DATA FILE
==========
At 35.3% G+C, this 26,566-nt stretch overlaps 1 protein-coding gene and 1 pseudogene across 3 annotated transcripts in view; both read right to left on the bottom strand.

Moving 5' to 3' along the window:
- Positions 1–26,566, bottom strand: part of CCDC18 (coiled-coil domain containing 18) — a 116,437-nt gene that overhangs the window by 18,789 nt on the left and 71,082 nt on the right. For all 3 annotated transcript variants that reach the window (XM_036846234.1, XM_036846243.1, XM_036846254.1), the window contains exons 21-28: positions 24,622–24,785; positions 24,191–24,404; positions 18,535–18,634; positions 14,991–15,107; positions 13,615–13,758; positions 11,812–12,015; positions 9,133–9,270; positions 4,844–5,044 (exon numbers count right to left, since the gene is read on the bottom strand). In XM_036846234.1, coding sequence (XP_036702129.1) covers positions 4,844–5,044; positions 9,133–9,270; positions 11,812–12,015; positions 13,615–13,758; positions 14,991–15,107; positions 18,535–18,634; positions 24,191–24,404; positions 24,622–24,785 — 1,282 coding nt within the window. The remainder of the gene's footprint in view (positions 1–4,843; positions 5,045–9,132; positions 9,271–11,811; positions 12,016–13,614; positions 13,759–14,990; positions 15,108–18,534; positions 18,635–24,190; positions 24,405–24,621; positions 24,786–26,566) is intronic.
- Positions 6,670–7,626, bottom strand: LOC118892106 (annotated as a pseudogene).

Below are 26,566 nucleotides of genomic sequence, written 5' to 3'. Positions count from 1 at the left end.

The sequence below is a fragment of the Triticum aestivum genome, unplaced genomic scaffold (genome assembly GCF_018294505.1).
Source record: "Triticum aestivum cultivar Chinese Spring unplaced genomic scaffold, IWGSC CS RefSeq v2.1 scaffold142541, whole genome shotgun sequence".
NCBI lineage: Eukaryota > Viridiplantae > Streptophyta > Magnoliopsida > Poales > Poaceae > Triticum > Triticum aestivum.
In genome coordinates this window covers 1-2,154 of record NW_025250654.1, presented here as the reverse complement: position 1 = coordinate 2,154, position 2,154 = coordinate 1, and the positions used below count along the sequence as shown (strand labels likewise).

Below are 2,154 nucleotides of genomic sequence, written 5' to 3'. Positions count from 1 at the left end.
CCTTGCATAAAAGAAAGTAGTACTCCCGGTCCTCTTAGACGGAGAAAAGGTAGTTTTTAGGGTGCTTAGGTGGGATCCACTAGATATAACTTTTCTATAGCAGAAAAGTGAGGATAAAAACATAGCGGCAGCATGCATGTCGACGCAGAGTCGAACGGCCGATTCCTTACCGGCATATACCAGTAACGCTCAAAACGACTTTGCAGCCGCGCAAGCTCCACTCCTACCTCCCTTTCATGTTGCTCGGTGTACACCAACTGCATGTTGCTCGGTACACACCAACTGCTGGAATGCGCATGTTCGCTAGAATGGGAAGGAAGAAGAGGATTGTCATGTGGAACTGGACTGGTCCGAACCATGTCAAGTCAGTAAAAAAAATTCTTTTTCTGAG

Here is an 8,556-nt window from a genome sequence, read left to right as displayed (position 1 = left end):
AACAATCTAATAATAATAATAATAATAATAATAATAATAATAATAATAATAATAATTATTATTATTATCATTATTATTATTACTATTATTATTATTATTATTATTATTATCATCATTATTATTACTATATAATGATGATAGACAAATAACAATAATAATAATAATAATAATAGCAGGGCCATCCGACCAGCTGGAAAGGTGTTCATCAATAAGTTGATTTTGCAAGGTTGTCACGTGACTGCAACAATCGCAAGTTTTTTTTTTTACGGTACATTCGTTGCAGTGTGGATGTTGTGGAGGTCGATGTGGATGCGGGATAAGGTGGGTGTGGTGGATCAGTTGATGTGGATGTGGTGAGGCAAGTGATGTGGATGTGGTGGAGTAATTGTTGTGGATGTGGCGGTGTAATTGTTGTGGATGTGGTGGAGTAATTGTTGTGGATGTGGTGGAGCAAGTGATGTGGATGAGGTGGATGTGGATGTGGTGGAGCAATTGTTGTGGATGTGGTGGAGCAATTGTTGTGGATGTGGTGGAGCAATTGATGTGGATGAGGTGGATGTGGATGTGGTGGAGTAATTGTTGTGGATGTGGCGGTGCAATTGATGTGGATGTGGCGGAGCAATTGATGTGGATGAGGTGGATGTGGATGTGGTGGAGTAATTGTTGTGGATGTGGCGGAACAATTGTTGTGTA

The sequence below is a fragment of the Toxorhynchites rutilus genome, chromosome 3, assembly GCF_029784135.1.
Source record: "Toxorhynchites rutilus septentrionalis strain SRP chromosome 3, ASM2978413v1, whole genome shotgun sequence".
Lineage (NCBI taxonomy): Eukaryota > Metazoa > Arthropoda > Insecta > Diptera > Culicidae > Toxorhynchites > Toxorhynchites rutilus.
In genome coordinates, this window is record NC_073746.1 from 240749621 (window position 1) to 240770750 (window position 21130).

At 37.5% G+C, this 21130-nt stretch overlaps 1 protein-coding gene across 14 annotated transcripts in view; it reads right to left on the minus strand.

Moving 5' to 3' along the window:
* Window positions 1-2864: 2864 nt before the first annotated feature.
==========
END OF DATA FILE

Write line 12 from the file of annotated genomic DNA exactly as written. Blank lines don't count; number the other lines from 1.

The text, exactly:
Here is an 8,556-nt window from a genome sequence, read left to right as displayed (position 1 = left end):